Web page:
Is it really naïve to think two complimentary domains can be described by taxonomies and then mapped? Authors Robert L. Glass and Iris Vessey, in a recent Viewpoints column in IEEE Software published by the IEEE Computer Society, titled, “Naïveté Squared:  In Search of Two Taxonomies and a Mapping Between Them” concluded they were naïve. The authors have long thought, there needs to be “a taxonomy of application domains; a taxonomy of solution approaches; and a mapping between the two.” They feel they were naïve because, despite promoting the need for several decades, it hasn’t happened. Or so they think.

Their interest in this subject goes back several decades.  In 1992 and 1995, they presented the challenges of the application taxonomy.

Solutions and applications seem worlds apart, making it very difficult to relate possible solutions to various application domains. The solution space folks, they explain, tend to view their newest solution as “universally applicable”. The application space folks would counter that “it depends”. A taxonomy for each with mappings between them would allow easier, more precise navigation between them. Glass and Vessey write that it hasn’t happened because of the daunting challenge of application domain diversity. For one, domains are hard to define and any given domain can be subdivided into specialty domains. They cite several examples such as “medical systems” and “automotive systems”, but these are complex systems, involving many moving parts; some interacting and some standalone.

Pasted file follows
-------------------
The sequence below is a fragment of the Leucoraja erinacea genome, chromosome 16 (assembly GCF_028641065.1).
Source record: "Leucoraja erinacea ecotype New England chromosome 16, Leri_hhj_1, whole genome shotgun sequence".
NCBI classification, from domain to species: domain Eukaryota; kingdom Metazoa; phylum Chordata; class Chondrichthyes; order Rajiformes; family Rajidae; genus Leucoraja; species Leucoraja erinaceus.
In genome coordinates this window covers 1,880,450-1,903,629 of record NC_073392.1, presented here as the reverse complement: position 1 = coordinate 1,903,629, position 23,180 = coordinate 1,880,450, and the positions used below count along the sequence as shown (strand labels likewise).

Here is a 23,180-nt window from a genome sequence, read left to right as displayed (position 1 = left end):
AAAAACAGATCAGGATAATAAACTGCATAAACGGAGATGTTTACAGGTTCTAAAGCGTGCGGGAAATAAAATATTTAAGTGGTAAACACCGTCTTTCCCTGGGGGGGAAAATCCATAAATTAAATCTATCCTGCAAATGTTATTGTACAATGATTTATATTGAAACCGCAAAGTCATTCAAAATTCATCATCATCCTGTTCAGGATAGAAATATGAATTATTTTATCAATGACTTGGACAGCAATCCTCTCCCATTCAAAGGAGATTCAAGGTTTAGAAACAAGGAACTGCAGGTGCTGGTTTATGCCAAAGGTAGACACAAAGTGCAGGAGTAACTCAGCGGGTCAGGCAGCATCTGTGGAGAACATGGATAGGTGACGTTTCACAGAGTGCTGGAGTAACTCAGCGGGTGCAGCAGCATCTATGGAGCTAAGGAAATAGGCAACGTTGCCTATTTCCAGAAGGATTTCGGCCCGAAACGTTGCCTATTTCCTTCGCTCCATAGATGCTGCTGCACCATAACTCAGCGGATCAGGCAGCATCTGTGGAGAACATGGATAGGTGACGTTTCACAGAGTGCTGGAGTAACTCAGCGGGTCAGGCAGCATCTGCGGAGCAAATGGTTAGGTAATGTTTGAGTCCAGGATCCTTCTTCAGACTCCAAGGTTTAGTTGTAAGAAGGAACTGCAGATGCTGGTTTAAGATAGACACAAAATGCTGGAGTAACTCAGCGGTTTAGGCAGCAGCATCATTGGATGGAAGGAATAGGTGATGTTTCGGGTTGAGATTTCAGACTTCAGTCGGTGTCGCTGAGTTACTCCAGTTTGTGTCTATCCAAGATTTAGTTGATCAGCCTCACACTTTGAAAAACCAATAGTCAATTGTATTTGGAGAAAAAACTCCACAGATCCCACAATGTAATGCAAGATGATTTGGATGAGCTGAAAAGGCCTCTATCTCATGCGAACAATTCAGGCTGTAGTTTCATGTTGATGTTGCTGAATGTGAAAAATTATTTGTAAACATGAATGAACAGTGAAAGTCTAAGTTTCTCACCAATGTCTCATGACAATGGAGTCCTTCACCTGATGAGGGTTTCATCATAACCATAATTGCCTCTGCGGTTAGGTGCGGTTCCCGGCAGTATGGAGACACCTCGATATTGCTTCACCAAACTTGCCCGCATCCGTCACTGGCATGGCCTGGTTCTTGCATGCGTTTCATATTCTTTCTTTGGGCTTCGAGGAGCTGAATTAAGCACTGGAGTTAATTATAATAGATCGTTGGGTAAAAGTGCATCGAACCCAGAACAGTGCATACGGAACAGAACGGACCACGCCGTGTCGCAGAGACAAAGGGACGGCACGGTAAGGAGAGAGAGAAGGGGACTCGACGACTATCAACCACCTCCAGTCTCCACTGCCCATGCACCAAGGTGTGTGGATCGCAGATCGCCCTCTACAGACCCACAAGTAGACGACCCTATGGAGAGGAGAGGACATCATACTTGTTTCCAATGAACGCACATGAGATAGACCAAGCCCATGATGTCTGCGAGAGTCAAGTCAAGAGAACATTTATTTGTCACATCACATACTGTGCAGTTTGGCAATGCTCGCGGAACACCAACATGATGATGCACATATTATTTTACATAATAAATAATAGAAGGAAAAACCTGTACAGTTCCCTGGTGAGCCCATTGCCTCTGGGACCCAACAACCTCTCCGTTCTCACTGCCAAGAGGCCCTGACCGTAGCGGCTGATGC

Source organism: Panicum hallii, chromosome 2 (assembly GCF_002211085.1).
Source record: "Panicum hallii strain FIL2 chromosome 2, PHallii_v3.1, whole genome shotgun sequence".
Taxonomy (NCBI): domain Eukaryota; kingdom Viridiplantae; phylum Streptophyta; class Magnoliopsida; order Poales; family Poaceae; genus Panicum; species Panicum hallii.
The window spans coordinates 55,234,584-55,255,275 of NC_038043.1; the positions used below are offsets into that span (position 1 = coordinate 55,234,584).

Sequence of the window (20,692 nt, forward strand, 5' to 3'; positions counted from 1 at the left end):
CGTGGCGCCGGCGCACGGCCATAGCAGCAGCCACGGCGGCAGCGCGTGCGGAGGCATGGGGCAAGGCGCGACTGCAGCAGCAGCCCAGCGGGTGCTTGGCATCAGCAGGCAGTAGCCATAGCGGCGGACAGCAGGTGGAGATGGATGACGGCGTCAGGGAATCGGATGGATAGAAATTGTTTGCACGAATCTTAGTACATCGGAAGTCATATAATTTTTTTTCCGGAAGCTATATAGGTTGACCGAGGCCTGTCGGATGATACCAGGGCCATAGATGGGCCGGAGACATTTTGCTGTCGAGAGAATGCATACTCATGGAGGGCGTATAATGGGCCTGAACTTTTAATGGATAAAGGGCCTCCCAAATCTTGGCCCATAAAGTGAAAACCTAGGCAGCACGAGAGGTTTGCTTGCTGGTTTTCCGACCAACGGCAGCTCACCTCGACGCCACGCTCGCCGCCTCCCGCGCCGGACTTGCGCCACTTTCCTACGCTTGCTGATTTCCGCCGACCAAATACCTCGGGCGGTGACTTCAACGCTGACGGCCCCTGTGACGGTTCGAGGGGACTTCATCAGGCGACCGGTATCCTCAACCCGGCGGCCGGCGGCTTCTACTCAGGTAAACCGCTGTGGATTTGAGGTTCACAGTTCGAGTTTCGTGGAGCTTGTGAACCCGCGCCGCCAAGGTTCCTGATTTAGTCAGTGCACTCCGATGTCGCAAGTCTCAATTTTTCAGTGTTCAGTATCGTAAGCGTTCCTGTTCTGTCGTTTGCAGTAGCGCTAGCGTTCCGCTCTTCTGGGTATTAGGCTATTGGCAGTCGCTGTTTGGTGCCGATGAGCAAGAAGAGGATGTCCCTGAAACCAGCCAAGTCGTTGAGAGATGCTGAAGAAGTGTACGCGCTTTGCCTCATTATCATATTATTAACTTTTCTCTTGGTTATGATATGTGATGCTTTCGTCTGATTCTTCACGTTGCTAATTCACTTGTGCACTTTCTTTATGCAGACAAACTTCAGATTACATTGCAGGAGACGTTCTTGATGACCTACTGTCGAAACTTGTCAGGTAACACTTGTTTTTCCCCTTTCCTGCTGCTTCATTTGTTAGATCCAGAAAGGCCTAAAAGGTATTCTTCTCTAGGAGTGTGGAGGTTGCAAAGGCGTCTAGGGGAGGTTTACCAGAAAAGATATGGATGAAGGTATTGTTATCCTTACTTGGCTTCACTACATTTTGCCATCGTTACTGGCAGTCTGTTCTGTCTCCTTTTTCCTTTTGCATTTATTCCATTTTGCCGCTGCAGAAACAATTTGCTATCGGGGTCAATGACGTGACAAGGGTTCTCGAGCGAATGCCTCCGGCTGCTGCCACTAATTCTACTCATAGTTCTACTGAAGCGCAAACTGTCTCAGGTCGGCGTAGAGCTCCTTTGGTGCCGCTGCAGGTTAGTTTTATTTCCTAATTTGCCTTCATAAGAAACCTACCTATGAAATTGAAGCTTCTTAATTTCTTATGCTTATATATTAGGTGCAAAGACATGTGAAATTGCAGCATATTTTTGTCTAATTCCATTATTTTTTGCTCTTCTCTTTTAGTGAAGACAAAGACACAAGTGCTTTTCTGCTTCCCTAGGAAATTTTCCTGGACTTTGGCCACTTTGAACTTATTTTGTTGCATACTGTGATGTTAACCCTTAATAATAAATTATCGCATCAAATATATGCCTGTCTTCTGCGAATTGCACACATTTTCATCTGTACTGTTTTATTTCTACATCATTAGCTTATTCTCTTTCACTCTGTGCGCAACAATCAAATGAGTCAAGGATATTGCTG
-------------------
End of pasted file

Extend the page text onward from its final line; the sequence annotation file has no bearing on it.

Additionally, they found that vendors and academics view the world differently and would, thus, label the world differently. (They were surprised by this?) They see the bigger challenge, then in a failure to agree on terminology. Also, computer scientists, they claim, are not interested in the application space preferring the more appealing solution space. Getting them to engage in a mapping exercise does not seem possible to them.

Glass and Vessey state they are not giving up, nor should they. The core of a good taxonomy is, indeed, their salvation. xpeerient™ has come to the rescue. Xpeerient is solving the ‘application domain’ to ‘solution approaches’ for the real world. Says xpeerient Founder and CEO, Mark Hall, “This is precisely what xPeerient was built for.” Mr. Hall has been in the application space and solution space for as long as Glass and Vessey. He is the former CIO of CXO Media and founder and former general manager of CIO magazine’s CIO Executive Council, a global community of leading chief information officers. He is by his own words, “I’m the exact opposite of the brilliant computer scientist or the pure mathematician, who is [here he quotes Glass and Vessey] ‘loathe to look at the field of applications because they see the field of solutions as so much more interesting and challenging.’ I’m far more charged up by putting theory into practice.” That is, he’s bridging the conceptual gap between application domains and solution spaces.

Xpeerient xPeerient is changing the way enterprise technology is bought and sold to make it more efficient, more trust-based and more effective for all the parties involved. By bringing together qualified IT buyers and solution providers at the right times, xPeerient is streamlining the process of buying and selling enterprise IT solutions.

They do this in three ways:

1. Peer Community and Collaboration